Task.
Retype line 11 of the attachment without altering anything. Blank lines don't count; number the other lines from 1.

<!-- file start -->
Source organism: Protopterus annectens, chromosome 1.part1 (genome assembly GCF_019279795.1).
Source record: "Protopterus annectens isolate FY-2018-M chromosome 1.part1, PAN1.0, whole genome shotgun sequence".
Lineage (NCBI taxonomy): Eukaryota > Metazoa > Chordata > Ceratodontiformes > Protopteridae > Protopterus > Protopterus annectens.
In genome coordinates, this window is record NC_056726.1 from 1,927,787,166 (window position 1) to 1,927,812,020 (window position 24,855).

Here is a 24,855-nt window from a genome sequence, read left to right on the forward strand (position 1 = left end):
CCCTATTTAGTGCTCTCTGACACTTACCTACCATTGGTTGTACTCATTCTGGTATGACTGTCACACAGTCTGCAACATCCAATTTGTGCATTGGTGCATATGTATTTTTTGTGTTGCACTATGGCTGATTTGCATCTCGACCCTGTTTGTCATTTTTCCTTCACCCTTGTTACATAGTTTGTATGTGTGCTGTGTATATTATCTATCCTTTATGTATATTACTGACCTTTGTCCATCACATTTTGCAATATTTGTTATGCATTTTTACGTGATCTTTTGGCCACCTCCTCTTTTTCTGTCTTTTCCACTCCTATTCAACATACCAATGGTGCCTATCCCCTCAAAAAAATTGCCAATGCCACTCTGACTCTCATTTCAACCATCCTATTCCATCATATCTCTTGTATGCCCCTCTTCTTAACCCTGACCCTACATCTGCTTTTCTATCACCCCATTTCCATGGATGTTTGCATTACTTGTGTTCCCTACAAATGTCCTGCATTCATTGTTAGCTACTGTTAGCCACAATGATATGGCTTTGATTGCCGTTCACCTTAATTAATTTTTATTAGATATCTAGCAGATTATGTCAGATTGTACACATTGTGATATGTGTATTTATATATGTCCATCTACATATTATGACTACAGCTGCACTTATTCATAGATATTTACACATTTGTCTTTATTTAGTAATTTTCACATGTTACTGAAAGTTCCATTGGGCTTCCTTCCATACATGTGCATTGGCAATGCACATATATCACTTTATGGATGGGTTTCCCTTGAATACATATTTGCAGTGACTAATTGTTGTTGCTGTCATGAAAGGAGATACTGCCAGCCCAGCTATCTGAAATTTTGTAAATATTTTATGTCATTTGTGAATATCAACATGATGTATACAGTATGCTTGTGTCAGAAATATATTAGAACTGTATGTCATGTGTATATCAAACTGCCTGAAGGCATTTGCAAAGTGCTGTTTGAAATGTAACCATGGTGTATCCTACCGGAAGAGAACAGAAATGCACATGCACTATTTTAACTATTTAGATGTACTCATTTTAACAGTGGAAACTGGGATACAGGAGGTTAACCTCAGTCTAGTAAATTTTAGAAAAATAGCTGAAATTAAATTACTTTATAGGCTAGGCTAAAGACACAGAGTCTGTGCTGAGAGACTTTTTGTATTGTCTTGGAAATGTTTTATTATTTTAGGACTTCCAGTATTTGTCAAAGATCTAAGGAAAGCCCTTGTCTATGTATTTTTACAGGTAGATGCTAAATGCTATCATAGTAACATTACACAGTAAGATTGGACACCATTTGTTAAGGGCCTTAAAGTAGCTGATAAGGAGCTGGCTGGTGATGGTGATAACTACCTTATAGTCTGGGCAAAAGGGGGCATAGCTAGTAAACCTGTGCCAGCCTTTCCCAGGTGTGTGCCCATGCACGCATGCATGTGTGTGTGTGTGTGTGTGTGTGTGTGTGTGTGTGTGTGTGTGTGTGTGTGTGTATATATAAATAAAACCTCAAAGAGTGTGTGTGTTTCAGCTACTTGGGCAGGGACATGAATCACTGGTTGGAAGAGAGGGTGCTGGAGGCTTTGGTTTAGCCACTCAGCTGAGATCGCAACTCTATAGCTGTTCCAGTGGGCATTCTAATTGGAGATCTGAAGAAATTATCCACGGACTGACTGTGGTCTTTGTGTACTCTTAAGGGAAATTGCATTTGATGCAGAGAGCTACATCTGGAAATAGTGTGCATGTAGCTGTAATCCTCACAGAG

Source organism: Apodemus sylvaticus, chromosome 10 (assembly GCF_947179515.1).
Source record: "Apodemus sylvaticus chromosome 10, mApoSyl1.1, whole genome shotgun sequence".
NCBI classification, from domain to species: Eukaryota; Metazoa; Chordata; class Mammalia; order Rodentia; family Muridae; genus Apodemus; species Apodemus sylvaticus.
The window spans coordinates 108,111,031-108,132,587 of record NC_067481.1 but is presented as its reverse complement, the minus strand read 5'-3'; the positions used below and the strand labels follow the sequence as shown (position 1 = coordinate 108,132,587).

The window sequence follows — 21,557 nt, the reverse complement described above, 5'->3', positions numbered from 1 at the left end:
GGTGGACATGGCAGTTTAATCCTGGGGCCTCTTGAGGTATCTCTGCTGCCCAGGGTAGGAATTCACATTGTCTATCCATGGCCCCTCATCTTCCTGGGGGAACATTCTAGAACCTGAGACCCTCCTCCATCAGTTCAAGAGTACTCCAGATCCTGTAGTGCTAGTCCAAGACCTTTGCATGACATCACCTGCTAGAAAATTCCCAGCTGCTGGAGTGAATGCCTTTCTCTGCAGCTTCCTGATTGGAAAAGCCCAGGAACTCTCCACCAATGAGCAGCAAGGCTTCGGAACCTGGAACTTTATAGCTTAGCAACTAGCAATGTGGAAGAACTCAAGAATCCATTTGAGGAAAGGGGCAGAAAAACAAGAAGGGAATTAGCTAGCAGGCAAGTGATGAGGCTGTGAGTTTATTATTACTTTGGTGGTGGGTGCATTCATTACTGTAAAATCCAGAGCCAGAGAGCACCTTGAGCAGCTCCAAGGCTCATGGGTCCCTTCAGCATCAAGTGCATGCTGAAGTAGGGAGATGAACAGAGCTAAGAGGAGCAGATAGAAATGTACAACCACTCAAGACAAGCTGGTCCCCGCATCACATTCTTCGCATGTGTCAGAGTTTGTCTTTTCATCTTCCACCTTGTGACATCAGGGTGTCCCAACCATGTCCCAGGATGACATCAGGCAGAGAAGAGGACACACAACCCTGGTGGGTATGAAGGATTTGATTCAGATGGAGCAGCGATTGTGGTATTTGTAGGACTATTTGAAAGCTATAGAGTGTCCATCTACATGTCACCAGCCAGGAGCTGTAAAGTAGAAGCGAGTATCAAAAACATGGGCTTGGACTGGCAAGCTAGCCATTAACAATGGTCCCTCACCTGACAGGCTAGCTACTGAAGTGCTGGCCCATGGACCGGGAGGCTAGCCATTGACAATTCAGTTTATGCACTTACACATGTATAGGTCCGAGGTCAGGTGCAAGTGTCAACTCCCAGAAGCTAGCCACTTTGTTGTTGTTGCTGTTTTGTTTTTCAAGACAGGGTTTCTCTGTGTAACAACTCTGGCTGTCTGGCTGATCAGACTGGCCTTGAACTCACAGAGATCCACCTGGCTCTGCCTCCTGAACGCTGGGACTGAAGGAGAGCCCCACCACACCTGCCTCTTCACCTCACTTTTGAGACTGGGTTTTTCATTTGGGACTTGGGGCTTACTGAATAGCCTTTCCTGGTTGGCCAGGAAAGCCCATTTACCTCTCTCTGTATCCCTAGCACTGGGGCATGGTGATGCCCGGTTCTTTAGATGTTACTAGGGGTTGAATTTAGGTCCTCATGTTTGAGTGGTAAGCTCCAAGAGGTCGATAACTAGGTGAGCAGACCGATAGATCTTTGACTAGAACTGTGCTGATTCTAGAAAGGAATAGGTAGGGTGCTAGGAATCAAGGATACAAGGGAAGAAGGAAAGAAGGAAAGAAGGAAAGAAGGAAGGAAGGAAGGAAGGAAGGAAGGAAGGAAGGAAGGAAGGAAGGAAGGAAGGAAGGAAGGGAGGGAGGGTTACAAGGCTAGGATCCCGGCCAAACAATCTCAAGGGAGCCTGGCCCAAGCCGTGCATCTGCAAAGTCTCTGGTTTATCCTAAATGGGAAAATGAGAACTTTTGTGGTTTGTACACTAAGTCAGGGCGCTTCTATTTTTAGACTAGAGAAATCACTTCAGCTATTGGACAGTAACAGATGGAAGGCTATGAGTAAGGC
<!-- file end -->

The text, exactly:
The window sequence follows — 21,557 nt, the reverse complement described above, 5'->3', positions numbered from 1 at the left end: